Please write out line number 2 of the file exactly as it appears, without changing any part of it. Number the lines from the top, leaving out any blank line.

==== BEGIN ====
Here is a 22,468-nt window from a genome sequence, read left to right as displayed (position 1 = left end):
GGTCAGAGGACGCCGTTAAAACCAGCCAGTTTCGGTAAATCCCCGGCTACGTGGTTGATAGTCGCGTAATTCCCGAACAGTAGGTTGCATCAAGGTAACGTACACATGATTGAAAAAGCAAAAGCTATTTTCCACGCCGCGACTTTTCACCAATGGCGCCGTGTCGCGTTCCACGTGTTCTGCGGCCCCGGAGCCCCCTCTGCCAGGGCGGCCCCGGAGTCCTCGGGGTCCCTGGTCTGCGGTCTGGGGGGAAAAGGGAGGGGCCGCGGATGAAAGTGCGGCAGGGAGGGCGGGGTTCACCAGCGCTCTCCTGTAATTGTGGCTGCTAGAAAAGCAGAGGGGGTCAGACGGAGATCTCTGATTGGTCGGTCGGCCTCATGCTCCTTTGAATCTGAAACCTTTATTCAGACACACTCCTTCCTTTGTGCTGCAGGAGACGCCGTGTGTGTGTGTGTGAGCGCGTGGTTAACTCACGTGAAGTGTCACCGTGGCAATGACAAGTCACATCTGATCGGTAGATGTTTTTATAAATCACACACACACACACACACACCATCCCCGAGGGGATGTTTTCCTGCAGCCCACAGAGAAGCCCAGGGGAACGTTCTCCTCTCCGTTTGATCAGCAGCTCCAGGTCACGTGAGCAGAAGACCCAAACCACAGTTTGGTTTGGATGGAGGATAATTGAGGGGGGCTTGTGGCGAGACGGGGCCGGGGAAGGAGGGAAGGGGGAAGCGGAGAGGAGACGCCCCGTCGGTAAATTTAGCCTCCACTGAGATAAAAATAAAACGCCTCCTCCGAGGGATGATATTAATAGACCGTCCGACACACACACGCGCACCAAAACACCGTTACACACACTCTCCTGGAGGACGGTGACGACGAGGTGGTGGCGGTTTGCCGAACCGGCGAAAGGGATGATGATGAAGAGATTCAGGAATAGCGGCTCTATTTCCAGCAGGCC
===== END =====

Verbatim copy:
GGTCAGAGGACGCCGTTAAAACCAGCCAGTTTCGGTAAATCCCCGGCTACGTGGTTGATAGTCGCGTAATTCCCGAACAGTAGGTTGCATCAAGGTAACGTACACATGATTGAAAAAGCAAAAGCTATTTTCCACGCCGCGACTTTTCACCAATGGCGCCGTGTCGCGTTCCACGTGTTCTGCGGCCCCGGAGCCCCCTCTGCCAGGGCGGCCCCGGAGTCCTCGGGGTCCCTGGTCTGCGGTCTGGGGGGAAAAGGGAGGGGCCGCGGATGAAAGTGCGGCAGGGAGGGCGGGGTTCACCAGCGCTCTCCTGTAATTGTGGCTGCTAGAAAAGCAGAGGGGGTCAGACGGAGATCTCTGATTGGTCGGTCGGCCTCATGCTCCTTTGAATCTGAAACCTTTATTCAGACACACTCCTTCCTTTGTGCTGCAGGAGACGCCGTGTGTGTGTGTGTGAGCGCGTGGTTAACTCACGTGAAGTGTCACCGTGGCAATGACAAGTCACATCTGATCGGTAGATGTTTTTATAAATCACACACACACACACACACACCATCCCCGAGGGGATGTTTTCCTGCAGCCCACAGAGAAGCCCAGGGGAACGTTCTCCTCTCCGTTTGATCAGCAGCTCCAGGTCACGTGAGCAGAAGACCCAAACCACAGTTTGGTTTGGATGGAGGATAATTGAGGGGGGCTTGTGGCGAGACGGGGCCGGGGAAGGAGGGAAGGGGGAAGCGGAGAGGAGACGCCCCGTCGGTAAATTTAGCCTCCACTGAGATAAAAATAAAACGCCTCCTCCGAGGGATGATATTAATAGACCGTCCGACACACACACGCGCACCAAAACACCGTTACACACACTCTCCTGGAGGACGGTGACGACGAGGTGGTGGCGGTTTGCCGAACCGGCGAAAGGGATGATGATGAAGAGATTCAGGAATAGCGGCTCTATTTCCAGCAGGCC